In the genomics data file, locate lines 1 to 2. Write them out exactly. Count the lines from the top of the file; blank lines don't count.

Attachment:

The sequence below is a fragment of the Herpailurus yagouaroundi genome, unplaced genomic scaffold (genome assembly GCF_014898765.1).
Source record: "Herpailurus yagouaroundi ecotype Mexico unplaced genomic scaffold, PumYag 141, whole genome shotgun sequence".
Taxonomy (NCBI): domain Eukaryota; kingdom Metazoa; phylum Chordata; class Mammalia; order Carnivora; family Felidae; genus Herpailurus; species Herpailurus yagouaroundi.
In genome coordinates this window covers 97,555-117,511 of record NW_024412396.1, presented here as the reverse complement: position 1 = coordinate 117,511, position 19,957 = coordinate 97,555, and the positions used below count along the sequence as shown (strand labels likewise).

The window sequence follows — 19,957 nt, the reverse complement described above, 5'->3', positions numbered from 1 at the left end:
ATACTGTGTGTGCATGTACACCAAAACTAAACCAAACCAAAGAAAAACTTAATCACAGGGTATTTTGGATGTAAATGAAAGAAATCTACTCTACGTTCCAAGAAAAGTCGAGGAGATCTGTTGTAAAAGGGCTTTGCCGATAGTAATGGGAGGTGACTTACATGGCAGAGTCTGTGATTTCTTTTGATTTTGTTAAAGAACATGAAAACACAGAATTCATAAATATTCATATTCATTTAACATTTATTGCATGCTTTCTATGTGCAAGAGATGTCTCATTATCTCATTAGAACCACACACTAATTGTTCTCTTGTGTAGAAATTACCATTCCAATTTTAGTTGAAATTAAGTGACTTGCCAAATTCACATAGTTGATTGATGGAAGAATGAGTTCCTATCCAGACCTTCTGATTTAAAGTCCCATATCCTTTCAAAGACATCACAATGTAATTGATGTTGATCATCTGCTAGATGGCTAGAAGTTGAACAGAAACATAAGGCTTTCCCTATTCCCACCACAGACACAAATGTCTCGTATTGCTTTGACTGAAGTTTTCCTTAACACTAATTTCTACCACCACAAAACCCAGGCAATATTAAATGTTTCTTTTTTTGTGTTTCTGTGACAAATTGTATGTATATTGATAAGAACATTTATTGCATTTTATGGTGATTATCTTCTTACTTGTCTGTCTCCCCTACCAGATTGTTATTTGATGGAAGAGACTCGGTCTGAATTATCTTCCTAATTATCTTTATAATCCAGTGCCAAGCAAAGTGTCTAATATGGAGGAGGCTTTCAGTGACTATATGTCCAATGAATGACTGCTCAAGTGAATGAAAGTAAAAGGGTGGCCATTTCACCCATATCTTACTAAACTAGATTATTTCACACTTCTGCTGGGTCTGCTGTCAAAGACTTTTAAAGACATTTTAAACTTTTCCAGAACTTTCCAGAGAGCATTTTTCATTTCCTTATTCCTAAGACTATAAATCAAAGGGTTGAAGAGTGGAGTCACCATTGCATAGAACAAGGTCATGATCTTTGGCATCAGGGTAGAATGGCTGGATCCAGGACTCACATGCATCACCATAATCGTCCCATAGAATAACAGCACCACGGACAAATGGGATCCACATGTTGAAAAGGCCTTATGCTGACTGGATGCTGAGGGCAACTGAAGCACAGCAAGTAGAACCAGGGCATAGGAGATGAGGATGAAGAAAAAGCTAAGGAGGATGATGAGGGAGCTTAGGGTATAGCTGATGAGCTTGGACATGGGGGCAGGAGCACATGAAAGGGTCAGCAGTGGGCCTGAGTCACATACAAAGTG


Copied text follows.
The sequence below is a fragment of the Herpailurus yagouaroundi genome, unplaced genomic scaffold (genome assembly GCF_014898765.1).
Source record: "Herpailurus yagouaroundi ecotype Mexico unplaced genomic scaffold, PumYag 141, whole genome shotgun sequence".